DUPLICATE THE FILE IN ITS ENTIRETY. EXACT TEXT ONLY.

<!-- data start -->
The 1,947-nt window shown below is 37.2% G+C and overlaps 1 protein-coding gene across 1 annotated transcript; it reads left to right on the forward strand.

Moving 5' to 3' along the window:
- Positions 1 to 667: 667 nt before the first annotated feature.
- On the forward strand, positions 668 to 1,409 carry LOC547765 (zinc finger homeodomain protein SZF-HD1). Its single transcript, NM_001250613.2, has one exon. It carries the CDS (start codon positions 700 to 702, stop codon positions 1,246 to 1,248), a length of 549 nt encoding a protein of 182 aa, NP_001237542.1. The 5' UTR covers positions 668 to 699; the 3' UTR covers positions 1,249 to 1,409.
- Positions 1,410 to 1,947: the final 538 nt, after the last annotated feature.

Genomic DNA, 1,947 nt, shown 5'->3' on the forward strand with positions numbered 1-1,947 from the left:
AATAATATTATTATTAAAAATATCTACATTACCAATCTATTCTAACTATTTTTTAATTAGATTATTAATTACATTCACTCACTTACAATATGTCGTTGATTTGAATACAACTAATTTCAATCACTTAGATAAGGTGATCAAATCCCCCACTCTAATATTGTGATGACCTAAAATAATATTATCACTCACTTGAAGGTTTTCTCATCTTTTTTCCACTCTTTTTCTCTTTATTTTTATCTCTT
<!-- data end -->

The 1,947-nt window shown below is 37.2% G+C and overlaps 1 protein-coding gene across 1 annotated transcript; it reads left to right on the forward strand.

Moving 5' to 3' along the window:
- Positions 1 to 667: 667 nt before the first annotated feature.
- On the forward strand, positions 668 to 1,409 carry LOC547765 (zinc finger homeodomain protein SZF-HD1). Its single transcript, NM_001250613.2, has one exon. It carries the CDS (start codon positions 700 to 702, stop codon positions 1,246 to 1,248), a length of 549 nt encoding a protein of 182 aa, NP_001237542.1. The 5' UTR covers positions 668 to 699; the 3' UTR covers positions 1,249 to 1,409.
- Positions 1,410 to 1,947: the final 538 nt, after the last annotated feature.

Genomic DNA, 1,947 nt, shown 5'->3' on the forward strand with positions numbered 1-1,947 from the left:
AATAATATTATTATTAAAAATATCTACATTACCAATCTATTCTAACTATTTTTTAATTAGATTATTAATTACATTCACTCACTTACAATATGTCGTTGATTTGAATACAACTAATTTCAATCACTTAGATAAGGTGATCAAATCCCCCACTCTAATATTGTGATGACCTAAAATAATATTATCACTCACTTGAAGGTTTTCTCATCTTTTTTCCACTCTTTTTCTCTTTATTTTTATCTCTT